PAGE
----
By: Luke Jones, Published on January 20, 2017 04:07 PM, Last Update on January 25, 2017 01:07 PM
Ontario’s new and soon to be launched Financial Services Regulatory Authority (FSRA) will need to be accompanied by a rule-making authority, according to George Cooke, chair of the Board of Directors of OMERS Administration Corporation. He says that such an authority is needed to ensure the FSRA is effective as an independent consumer-focused regulator.
“If rule-making authority is not part of the new FSRA, then it won’t succeed,” Cooke stated in no uncertain terms while speaking at the FSCO to FSRA: Panel Discussion, a concurrent seminar and webinar hosted by the Insurance Institute of Canada.
An announcement was made on Monday as part of the government’s 2016 Ontario Economic Outlook and Fiscal Review. The release saw the government commit to legislation for parameters that would establish the Financial Services Regulatory Authority (FSRA). The new service will replace the Financial Services Commission of Ontario (FSCO).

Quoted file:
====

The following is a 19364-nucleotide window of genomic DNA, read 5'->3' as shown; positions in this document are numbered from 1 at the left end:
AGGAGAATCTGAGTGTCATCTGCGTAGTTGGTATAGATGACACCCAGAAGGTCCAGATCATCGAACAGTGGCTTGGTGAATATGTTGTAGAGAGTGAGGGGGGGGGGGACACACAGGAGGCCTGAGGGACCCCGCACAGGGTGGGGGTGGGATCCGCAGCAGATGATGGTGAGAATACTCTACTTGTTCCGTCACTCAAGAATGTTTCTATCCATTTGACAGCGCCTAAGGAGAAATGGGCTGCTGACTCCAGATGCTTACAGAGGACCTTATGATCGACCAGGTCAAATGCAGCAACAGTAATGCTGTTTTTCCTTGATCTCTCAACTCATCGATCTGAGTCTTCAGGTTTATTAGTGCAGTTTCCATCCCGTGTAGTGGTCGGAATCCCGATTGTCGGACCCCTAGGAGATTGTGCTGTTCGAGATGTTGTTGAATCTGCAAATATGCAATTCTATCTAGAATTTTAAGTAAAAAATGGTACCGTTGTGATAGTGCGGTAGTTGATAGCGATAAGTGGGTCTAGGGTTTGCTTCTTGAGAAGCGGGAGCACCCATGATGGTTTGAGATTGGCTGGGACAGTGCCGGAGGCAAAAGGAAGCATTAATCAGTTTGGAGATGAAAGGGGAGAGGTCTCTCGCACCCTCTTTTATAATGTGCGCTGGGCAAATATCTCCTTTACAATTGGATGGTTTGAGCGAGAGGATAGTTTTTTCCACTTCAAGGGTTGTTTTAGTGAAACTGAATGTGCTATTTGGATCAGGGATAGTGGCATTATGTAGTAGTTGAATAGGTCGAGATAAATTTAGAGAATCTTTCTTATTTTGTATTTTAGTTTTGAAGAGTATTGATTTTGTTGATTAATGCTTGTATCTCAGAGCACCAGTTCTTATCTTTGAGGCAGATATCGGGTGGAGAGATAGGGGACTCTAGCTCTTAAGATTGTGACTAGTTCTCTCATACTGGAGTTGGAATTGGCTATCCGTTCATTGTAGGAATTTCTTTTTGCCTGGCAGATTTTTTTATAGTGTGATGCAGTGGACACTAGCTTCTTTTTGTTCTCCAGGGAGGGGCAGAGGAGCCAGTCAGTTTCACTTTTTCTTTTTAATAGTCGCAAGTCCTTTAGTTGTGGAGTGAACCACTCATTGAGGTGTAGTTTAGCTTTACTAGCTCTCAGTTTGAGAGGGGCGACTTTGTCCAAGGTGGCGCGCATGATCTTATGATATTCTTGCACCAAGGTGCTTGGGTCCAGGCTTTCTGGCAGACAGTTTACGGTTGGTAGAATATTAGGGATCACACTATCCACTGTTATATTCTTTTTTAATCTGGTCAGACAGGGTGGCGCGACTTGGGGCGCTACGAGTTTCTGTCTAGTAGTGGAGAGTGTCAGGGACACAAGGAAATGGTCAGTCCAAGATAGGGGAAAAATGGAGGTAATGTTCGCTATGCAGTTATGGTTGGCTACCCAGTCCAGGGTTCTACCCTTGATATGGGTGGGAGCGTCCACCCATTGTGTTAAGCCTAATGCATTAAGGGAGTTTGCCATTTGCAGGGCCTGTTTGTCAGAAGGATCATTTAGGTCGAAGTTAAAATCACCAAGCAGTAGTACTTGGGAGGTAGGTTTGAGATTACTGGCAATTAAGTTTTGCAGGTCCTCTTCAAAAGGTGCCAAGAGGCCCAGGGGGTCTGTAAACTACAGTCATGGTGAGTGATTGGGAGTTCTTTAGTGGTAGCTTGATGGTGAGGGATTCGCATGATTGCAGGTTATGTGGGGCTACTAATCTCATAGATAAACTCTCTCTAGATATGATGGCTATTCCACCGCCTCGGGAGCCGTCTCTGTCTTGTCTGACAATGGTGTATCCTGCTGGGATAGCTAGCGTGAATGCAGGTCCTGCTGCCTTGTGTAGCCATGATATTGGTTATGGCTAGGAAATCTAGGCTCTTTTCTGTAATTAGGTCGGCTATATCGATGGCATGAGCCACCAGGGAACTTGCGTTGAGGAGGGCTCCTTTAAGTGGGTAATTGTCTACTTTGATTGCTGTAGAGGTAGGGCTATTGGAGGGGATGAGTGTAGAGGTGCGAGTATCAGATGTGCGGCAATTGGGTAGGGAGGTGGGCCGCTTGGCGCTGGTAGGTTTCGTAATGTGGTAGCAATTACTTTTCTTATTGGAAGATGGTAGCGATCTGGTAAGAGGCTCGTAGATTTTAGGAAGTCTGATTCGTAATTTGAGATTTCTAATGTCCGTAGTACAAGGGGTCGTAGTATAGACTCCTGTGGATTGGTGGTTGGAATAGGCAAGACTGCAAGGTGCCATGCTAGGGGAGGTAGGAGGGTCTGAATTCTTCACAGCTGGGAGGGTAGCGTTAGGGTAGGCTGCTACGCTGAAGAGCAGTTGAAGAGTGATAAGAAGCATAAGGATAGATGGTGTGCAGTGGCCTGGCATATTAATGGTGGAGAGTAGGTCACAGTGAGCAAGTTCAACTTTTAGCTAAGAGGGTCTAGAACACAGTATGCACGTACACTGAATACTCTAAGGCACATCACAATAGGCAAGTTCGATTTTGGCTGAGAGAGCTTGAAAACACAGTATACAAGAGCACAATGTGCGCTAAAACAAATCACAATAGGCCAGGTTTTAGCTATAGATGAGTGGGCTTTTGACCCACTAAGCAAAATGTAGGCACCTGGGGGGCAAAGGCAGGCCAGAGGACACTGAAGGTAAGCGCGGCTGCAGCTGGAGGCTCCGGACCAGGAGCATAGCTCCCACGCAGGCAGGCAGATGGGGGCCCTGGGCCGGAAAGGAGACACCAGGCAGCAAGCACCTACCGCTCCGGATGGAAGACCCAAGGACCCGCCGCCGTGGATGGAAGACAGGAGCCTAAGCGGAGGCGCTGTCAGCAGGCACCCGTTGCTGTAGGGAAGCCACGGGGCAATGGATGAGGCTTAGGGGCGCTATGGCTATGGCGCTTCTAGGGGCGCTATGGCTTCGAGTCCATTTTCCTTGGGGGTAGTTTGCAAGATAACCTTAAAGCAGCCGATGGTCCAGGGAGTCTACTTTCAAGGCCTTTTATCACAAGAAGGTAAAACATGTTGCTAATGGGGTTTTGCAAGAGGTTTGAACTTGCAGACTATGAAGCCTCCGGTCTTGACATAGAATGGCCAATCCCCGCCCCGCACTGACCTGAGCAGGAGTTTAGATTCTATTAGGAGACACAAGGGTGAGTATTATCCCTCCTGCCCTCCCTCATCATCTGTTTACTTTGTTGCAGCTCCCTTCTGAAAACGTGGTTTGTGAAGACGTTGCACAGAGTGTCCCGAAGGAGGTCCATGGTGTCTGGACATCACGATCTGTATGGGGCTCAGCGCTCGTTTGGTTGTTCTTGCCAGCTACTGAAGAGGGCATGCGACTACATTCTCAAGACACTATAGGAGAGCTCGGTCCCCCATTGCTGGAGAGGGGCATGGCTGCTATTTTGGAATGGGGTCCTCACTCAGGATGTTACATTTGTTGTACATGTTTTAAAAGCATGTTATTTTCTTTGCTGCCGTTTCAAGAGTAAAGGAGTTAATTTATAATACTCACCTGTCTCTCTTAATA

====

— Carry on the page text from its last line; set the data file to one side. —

The FSRA is described as “a new independent and flexible regulator of financial services and pensions that, once established, would be more consumer-focused and improve protections for consumers, investors and pension plan beneficiaries.”
“We recommended a brand new organization,” Cooke told seminar attendees. “Don’t fix what you’ve got; start over. Leave what you’ve got alone, build new,” he said.
“Rule-making authority is absolutely critical and it is one of the major recommendations that allows this entity to be able to adapt to changing circumstances over time”.
“So we’re not creating some sense of anarchy here by any stretch of the imagination. We have an entity that would have a very broad, specific mandate. The rules would have to be consistent with both the legislation that drives that mandate and that mandate,” Cooke said.